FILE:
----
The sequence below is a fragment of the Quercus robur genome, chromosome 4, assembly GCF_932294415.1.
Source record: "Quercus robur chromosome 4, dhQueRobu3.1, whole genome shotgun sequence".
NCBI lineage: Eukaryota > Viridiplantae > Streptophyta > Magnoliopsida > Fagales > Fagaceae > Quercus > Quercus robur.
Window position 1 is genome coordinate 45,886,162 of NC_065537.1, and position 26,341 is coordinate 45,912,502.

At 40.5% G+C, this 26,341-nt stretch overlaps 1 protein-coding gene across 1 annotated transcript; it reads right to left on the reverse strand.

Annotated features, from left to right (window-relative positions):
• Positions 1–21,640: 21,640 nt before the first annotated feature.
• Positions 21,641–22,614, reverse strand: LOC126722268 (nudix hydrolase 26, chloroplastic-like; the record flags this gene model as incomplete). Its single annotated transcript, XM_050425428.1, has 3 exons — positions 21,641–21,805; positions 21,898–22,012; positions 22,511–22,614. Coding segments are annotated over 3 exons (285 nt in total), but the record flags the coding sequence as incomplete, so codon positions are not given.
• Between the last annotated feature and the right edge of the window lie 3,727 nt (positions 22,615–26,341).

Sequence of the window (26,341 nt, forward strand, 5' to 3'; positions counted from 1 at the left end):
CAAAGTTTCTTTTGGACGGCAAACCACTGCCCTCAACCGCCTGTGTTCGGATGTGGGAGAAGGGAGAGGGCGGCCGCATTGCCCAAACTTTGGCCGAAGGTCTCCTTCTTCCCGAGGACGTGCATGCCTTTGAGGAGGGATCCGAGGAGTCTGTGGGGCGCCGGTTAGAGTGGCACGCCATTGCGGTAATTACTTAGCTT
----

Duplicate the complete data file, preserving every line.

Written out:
The sequence below is a fragment of the Quercus robur genome, chromosome 4, assembly GCF_932294415.1.
Source record: "Quercus robur chromosome 4, dhQueRobu3.1, whole genome shotgun sequence".
NCBI lineage: Eukaryota > Viridiplantae > Streptophyta > Magnoliopsida > Fagales > Fagaceae > Quercus > Quercus robur.
Window position 1 is genome coordinate 45,886,162 of NC_065537.1, and position 26,341 is coordinate 45,912,502.

At 40.5% G+C, this 26,341-nt stretch overlaps 1 protein-coding gene across 1 annotated transcript; it reads right to left on the reverse strand.

Annotated features, from left to right (window-relative positions):
• Positions 1–21,640: 21,640 nt before the first annotated feature.
• Positions 21,641–22,614, reverse strand: LOC126722268 (nudix hydrolase 26, chloroplastic-like; the record flags this gene model as incomplete). Its single annotated transcript, XM_050425428.1, has 3 exons — positions 21,641–21,805; positions 21,898–22,012; positions 22,511–22,614. Coding segments are annotated over 3 exons (285 nt in total), but the record flags the coding sequence as incomplete, so codon positions are not given.
• Between the last annotated feature and the right edge of the window lie 3,727 nt (positions 22,615–26,341).

Sequence of the window (26,341 nt, forward strand, 5' to 3'; positions counted from 1 at the left end):
CAAAGTTTCTTTTGGACGGCAAACCACTGCCCTCAACCGCCTGTGTTCGGATGTGGGAGAAGGGAGAGGGCGGCCGCATTGCCCAAACTTTGGCCGAAGGTCTCCTTCTTCCCGAGGACGTGCATGCCTTTGAGGAGGGATCCGAGGAGTCTGTGGGGCGCCGGTTAGAGTGGCACGCCATTGCGGTAATTACTTAGCTT